Special Features

The Stour valley

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The Stour Valley

I love my surroundings – the beaches of Bournemouth, the Stour Valley and the New Forest are all within minutes, the New Forest being the farthest away at approximately half an hour’s travel – and I consider myself really fortunate to live in such a wonderfully diverse area.

Mark and I both work full time, so the opportunities for spending time taking photos are limited. Making the most of evenings and very early mornings is of prime importance as they are probably some of the most crucial times to capture wildlife images, not only because of the lighting, but also the lack of outside influences! We spend a lot of time down at the River Stour because it’s only a five minute car journey away.

On our latest excursion to the River Stour, Mark and I ventured into a meadow full of wild flowers – corn marigolds, poppies, wild mustard, cornflowers (to name but a few) and a species I hadn’t noticed before, marsh woundwort – a plant of about 18” high with tiny purple flowers, orchid-like in their appearance. The insects were literally having a field day. The corn marigolds were alive with butterflies, bees and hoverflies, who were making the most of the summer sunshine (it having been a little bit scarce since May). Crickets and grasshoppers leapt out from underfoot with every step, and life was evident everywhere. Incidentally, crickets are distinguishable from grasshoppers in that they have long, fairly delicate looking antennae and grasshoppers, typically, have shorter and generally stubbier ones.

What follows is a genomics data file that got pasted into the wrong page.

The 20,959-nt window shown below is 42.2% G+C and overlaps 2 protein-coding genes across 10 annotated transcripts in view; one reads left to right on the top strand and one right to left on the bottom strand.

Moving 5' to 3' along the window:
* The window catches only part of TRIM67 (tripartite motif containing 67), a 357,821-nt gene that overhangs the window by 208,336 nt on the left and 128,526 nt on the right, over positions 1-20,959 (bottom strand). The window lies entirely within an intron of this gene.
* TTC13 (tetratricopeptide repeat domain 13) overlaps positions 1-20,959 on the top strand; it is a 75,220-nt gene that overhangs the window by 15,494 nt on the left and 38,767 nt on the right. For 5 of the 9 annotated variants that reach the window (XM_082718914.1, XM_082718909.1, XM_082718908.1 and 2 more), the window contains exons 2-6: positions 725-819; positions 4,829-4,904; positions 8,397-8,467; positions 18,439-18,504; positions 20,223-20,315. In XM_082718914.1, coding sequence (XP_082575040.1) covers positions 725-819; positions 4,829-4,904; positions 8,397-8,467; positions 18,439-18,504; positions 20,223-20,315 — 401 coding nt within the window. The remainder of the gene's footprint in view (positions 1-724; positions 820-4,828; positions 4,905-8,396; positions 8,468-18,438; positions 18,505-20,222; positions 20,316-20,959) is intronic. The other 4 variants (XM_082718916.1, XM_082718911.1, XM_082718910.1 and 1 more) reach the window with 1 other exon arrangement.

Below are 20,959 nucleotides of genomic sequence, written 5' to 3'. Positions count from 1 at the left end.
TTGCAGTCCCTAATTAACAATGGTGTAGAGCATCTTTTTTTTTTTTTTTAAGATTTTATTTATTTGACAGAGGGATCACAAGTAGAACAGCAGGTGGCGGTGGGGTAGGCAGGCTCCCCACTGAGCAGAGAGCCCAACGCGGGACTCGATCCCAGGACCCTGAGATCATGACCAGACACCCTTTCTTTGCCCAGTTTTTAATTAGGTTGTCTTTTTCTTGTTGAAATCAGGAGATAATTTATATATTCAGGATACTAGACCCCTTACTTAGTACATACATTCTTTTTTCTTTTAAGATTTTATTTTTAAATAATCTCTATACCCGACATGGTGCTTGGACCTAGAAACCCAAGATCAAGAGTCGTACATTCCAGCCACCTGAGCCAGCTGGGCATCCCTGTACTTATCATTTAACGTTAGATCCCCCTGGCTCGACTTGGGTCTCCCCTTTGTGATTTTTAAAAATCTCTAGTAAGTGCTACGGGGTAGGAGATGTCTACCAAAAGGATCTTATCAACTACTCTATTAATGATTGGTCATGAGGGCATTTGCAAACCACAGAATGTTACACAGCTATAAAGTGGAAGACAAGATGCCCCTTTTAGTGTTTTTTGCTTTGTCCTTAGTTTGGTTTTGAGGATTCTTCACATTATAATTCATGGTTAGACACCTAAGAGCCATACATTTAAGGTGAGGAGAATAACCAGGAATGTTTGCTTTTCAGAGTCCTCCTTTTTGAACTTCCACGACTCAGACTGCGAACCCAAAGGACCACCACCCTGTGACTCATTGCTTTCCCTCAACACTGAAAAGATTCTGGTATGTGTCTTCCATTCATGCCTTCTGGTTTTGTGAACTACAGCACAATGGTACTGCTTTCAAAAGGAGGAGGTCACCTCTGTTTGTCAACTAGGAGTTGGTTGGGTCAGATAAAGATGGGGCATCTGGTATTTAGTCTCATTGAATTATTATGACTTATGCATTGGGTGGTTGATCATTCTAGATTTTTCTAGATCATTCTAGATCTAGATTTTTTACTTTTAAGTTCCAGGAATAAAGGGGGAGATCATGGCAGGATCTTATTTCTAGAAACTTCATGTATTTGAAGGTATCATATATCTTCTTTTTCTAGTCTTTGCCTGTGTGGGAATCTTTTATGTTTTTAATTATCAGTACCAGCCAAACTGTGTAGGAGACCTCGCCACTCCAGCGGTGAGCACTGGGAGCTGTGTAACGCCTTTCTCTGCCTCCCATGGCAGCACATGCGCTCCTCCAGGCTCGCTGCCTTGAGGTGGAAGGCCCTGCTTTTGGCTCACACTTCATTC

Walking along the river bank, we checked on the progress of the swans and their cygnets. There are several swan families between the bridge at New Road and The Mill at Throop and Mark has been photographing one particular family since they appeared with the newly hatched cygnets early in June. Recently, one parent and one cygnet appear to be missing from the family – the remaining adult keeping protective watch over the youngsters.